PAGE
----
Tahlia’s Story

Brave. Daring. Cheeky. Resilient.

These are just some of the words used to describe Tahlia by her mum Caitlin.

The Lee Steere family’s journey started when at the age of 3.5 years old, Tahlia began suffering from chronic fatigue, vomiting and a tiny sideway smile. Then on one fateful Easter Saturday, Tahlia woke up with a visible left-side facial droop. Caitlin immediately took her to their local hospital in Boyup Brook. The hospital found that her left pupil was less responsive and recommended driving 3-hours to Perth for further assessment. When Caitlin, Paul (Dad) and Tahlia arrived at Perth Children’s Hospital (PCH) at 8.30 pm, Tahlia was taken through to receive the first of many CTs and was in surgery by midnight on Easter Sunday.

And so began the first of their 432-night stay at Ronald McDonald House in Nedlands, Perth, WA.

Tahlia was diagnosed with a benign brain tumour attached to her optic nerve and near her brain stem, both high-risk areas for surgical removal. Now 7, Tahlia has undergone three craniotomies, five rounds of chemotherapy and recently completed six weeks of radiation, all to stop the growth of the tumour.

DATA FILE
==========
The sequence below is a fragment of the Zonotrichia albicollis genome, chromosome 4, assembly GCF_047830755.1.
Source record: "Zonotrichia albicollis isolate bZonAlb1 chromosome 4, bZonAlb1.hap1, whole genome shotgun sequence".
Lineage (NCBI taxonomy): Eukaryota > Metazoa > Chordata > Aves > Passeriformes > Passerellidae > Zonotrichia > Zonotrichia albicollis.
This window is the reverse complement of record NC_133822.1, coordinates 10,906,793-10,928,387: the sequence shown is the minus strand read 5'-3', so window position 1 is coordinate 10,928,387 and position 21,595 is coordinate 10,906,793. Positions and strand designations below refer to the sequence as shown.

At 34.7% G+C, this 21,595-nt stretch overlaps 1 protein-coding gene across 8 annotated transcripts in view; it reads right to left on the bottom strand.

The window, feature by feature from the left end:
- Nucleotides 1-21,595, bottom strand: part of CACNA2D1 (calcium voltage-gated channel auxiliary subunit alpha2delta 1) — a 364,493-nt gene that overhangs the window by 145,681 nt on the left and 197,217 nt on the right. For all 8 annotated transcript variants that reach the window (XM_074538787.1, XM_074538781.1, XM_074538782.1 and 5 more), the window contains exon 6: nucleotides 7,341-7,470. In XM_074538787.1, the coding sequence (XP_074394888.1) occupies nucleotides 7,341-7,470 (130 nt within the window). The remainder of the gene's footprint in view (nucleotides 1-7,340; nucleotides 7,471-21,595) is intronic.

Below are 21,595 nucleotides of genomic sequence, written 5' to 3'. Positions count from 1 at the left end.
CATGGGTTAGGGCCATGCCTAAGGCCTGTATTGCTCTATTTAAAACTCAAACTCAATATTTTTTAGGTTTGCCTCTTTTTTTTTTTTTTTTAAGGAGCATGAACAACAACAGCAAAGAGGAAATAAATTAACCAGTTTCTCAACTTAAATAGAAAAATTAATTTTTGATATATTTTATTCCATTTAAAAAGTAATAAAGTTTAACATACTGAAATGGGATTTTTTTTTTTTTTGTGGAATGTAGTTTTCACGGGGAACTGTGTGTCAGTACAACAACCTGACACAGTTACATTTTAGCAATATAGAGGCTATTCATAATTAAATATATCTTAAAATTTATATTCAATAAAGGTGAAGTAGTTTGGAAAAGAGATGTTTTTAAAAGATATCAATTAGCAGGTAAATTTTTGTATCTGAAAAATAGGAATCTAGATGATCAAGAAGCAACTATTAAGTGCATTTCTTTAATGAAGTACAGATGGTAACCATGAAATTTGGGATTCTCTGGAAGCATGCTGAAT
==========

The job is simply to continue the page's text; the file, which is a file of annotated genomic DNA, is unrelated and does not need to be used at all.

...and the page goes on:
When Tahlia and Caitlin stay at the House for long medical treatments, Paul and their two sons, Owen and Callum, make the journey to Perth during the holidays and weekends so they can all stay together. In fact, the family have eagerly awaited the Easter Bunny’s arrival at the House every Easter since 2019.

Mum Caitlin says,

‘The family are so welcomed, and the kids have always been looked after so well.

‘The support given by the wonderful people at RMHC WA and the ease of access to PCH are so important to us. We wouldn’t be staying at the House if we didn’t like it.’

It’s not just the little things that make a difference to the Lee Steere’s,

‘Not having to cook at night and now that Tahlia is a little older, being able to access the treadmill and she can play or attend the Ronald McDonald Learning Program.’

But also the moments when they needed an extra shoulder to lean on.

‘One time, Tahlia was vomiting at night, and when we rang PCH, they advised us to come in to get monitored. A security guard walked us over and provided extra tissues to wipe her mouth after Tahlia had vomited. And financially, it would be really tough.’

It’s through your generosity that we can continue to support families like the Lee Steere’s.